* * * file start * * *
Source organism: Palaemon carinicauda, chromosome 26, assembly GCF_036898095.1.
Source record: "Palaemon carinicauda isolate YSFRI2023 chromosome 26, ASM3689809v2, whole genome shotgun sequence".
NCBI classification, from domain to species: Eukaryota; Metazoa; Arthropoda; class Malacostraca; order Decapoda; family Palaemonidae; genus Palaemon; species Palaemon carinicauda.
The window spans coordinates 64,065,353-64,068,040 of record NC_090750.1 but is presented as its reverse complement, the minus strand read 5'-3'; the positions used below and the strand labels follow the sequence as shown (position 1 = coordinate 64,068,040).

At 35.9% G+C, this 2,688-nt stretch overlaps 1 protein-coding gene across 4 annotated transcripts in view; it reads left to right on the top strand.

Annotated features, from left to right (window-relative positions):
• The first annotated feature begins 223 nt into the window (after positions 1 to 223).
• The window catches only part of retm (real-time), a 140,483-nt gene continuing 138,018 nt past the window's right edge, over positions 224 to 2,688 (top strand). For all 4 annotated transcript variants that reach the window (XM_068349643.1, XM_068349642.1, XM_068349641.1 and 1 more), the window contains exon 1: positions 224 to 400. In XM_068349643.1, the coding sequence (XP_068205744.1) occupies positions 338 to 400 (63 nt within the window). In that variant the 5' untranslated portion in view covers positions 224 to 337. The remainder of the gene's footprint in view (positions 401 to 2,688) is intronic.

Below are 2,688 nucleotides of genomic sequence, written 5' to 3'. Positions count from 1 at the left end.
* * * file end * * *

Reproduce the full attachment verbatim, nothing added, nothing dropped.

Source organism: Palaemon carinicauda, chromosome 26, assembly GCF_036898095.1.
Source record: "Palaemon carinicauda isolate YSFRI2023 chromosome 26, ASM3689809v2, whole genome shotgun sequence".
NCBI classification, from domain to species: Eukaryota; Metazoa; Arthropoda; class Malacostraca; order Decapoda; family Palaemonidae; genus Palaemon; species Palaemon carinicauda.
The window spans coordinates 64,065,353-64,068,040 of record NC_090750.1 but is presented as its reverse complement, the minus strand read 5'-3'; the positions used below and the strand labels follow the sequence as shown (position 1 = coordinate 64,068,040).

At 35.9% G+C, this 2,688-nt stretch overlaps 1 protein-coding gene across 4 annotated transcripts in view; it reads left to right on the top strand.

Annotated features, from left to right (window-relative positions):
• The first annotated feature begins 223 nt into the window (after positions 1 to 223).
• The window catches only part of retm (real-time), a 140,483-nt gene continuing 138,018 nt past the window's right edge, over positions 224 to 2,688 (top strand). For all 4 annotated transcript variants that reach the window (XM_068349643.1, XM_068349642.1, XM_068349641.1 and 1 more), the window contains exon 1: positions 224 to 400. In XM_068349643.1, the coding sequence (XP_068205744.1) occupies positions 338 to 400 (63 nt within the window). In that variant the 5' untranslated portion in view covers positions 224 to 337. The remainder of the gene's footprint in view (positions 401 to 2,688) is intronic.

Below are 2,688 nucleotides of genomic sequence, written 5' to 3'. Positions count from 1 at the left end.